The textile industry dominated South Carolina manufacturing starting in the post-Civil War area, but largely collapsed in the late 20th century. A result was the abandonment of many former textile mill sites, resulting in blight.
In 2008, South Carolina began to incentivize the rehabilitation and development of these sites by passage of the South Carolina Textiles Communities Revitalization Act. The Act provides for a tax credit of twenty-five percent of qualified rehabilitation expenses for abandoned textile mill sites meeting statutory requirements. The credit may be taken against property taxes or income taxes, with differences in rules and procedures for each. (The income tax credit also applies to bank taxes, corporate license fees and insurance premium taxes and, though not technically income taxes, are all referred to collectively in this post, and in guidance from the South Carolina Department of Revenue, as “income taxes” for simplicity.)
Qualified “rehabilitation expenses” under the Act, include expenses and capital expenditures, incurred in the rehabilitation, renovation, or redevelopment of a textile mill site, including for the partial or complete demolition of existing buildings, environmental remediation, site improvements, the construction of new buildings and other improvements. However, one cannot claim any costs of acquiring the textile mill, land, and other improvements, including the purchase price and associated professional fees (e.g., title work, surveying, closing costs), nor interest on the acquisition loan. The building or buildings on the site must be either renovated or demolished.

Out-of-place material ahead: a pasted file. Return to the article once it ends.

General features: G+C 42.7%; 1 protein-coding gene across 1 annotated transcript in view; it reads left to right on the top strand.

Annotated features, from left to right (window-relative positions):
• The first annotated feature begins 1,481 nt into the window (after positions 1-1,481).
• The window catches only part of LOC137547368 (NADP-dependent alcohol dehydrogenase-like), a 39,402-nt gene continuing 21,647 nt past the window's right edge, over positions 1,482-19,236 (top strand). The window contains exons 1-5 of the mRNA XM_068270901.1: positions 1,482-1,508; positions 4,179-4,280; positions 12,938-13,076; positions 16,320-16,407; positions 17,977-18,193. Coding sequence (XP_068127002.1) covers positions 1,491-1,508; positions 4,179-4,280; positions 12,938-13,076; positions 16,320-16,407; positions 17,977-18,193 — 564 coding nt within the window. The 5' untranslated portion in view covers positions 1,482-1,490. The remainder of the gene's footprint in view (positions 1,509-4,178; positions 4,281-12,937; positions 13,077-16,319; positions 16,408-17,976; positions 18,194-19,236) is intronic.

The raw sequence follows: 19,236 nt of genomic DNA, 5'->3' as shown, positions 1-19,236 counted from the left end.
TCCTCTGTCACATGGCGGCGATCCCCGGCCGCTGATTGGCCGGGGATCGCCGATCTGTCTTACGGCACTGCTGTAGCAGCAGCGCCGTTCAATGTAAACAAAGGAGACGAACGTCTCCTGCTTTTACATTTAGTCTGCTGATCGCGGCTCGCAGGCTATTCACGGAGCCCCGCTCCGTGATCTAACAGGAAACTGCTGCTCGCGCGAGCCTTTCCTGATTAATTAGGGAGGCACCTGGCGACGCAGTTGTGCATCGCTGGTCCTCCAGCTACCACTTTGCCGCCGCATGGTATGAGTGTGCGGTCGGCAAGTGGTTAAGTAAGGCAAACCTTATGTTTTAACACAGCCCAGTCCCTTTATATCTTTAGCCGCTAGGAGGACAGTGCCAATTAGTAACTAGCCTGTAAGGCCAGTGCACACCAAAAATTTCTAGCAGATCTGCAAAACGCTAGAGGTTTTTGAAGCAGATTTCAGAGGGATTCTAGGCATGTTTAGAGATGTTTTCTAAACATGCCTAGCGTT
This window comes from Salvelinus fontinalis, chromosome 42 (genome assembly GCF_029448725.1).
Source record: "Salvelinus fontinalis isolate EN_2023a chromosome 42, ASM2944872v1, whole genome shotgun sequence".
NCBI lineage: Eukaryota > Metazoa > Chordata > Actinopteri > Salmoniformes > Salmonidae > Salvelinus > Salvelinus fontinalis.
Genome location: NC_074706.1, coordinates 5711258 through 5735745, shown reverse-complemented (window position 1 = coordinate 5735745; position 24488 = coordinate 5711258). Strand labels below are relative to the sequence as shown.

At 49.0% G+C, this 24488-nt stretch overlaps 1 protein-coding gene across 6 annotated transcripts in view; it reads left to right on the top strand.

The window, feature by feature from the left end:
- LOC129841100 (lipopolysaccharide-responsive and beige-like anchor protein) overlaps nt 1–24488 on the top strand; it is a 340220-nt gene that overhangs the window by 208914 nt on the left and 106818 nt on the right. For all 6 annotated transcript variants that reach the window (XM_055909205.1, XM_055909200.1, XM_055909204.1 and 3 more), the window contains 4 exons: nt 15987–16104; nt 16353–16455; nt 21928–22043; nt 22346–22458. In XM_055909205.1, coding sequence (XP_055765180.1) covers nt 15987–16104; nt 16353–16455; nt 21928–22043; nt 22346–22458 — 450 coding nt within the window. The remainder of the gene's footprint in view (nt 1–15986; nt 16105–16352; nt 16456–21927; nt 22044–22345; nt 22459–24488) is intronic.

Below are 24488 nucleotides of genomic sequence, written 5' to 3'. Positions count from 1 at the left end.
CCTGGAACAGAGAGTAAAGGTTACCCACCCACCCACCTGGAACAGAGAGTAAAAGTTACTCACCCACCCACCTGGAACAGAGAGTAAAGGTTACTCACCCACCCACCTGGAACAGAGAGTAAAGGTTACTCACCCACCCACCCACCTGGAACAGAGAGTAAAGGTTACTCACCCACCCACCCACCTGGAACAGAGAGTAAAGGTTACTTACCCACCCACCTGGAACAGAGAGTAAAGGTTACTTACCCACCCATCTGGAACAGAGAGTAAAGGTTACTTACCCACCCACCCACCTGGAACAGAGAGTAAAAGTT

The scope of qualifying expenses is broad. By way of examples, for an existing building, interior demolition, movement of walls, replacing floors, ceilings or roofs, wall-to-wall carpeting, permanent titles and paneling, central HVAC systems, plumbing, electrical wiring, fixtures, sprinkler systems and elevators would all qualify under Department guidance. Qualified environmental remediation expenses include, without limitation, for the abatement of lead paint, removal of asbestos or mold, and removal of underground storage tanks. Site and other improvement expenses such as for sidewalks, fences, docks, landscaping, drainage or paving may also be included, as well as professional fees associated with redevelopment costs, including for engineering and architectural fees, and interest costs on the construction loan. Expenses paid from grant proceeds for renovation qualify, but only if the grant money is taxable. Qualified expenses paid under a tenant improvement allowance in a lease for all or part of the site, for customization of the space, may be included as well.